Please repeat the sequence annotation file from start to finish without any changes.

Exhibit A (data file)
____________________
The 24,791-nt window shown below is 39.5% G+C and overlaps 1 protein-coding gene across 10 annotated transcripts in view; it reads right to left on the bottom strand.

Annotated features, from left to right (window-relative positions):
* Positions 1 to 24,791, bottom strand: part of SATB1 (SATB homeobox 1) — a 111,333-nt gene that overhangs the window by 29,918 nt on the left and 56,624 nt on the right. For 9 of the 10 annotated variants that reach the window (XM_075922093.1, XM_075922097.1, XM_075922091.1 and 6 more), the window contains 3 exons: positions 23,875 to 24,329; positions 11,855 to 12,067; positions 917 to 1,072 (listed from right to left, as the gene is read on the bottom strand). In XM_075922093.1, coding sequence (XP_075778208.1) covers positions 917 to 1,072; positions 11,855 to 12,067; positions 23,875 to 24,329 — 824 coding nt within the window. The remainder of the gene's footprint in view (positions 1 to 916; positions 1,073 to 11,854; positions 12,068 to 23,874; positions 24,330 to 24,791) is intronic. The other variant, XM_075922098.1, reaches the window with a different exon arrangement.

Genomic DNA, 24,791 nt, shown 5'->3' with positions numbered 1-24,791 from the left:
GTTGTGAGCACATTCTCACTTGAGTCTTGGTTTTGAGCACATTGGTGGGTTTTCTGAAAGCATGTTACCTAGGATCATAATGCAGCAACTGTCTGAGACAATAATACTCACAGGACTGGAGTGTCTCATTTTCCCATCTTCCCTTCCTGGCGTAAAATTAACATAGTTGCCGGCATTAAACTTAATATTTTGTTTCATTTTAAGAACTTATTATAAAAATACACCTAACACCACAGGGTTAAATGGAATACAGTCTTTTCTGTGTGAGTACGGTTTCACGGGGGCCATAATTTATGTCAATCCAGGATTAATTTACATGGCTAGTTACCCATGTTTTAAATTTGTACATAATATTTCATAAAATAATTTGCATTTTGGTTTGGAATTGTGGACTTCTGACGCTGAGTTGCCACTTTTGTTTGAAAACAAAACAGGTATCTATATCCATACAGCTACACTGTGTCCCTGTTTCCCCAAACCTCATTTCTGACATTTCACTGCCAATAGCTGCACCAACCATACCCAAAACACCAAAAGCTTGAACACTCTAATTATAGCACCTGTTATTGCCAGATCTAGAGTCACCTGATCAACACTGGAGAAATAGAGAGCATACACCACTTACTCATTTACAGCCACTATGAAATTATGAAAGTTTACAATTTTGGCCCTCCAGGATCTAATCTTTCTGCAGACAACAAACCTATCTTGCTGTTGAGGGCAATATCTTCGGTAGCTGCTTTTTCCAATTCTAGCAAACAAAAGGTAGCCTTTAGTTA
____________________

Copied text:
The 24,791-nt window shown below is 39.5% G+C and overlaps 1 protein-coding gene across 10 annotated transcripts in view; it reads right to left on the bottom strand.

Annotated features, from left to right (window-relative positions):
* Positions 1 to 24,791, bottom strand: part of SATB1 (SATB homeobox 1) — a 111,333-nt gene that overhangs the window by 29,918 nt on the left and 56,624 nt on the right. For 9 of the 10 annotated variants that reach the window (XM_075922093.1, XM_075922097.1, XM_075922091.1 and 6 more), the window contains 3 exons: positions 23,875 to 24,329; positions 11,855 to 12,067; positions 917 to 1,072 (listed from right to left, as the gene is read on the bottom strand). In XM_075922093.1, coding sequence (XP_075778208.1) covers positions 917 to 1,072; positions 11,855 to 12,067; positions 23,875 to 24,329 — 824 coding nt within the window. The remainder of the gene's footprint in view (positions 1 to 916; positions 1,073 to 11,854; positions 12,068 to 23,874; positions 24,330 to 24,791) is intronic. The other variant, XM_075922098.1, reaches the window with a different exon arrangement.

Genomic DNA, 24,791 nt, shown 5'->3' with positions numbered 1-24,791 from the left:
GTTGTGAGCACATTCTCACTTGAGTCTTGGTTTTGAGCACATTGGTGGGTTTTCTGAAAGCATGTTACCTAGGATCATAATGCAGCAACTGTCTGAGACAATAATACTCACAGGACTGGAGTGTCTCATTTTCCCATCTTCCCTTCCTGGCGTAAAATTAACATAGTTGCCGGCATTAAACTTAATATTTTGTTTCATTTTAAGAACTTATTATAAAAATACACCTAACACCACAGGGTTAAATGGAATACAGTCTTTTCTGTGTGAGTACGGTTTCACGGGGGCCATAATTTATGTCAATCCAGGATTAATTTACATGGCTAGTTACCCATGTTTTAAATTTGTACATAATATTTCATAAAATAATTTGCATTTTGGTTTGGAATTGTGGACTTCTGACGCTGAGTTGCCACTTTTGTTTGAAAACAAAACAGGTATCTATATCCATACAGCTACACTGTGTCCCTGTTTCCCCAAACCTCATTTCTGACATTTCACTGCCAATAGCTGCACCAACCATACCCAAAACACCAAAAGCTTGAACACTCTAATTATAGCACCTGTTATTGCCAGATCTAGAGTCACCTGATCAACACTGGAGAAATAGAGAGCATACACCACTTACTCATTTACAGCCACTATGAAATTATGAAAGTTTACAATTTTGGCCCTCCAGGATCTAATCTTTCTGCAGACAACAAACCTATCTTGCTGTTGAGGGCAATATCTTCGGTAGCTGCTTTTTCCAATTCTAGCAAACAAAAGGTAGCCTTTAGTTA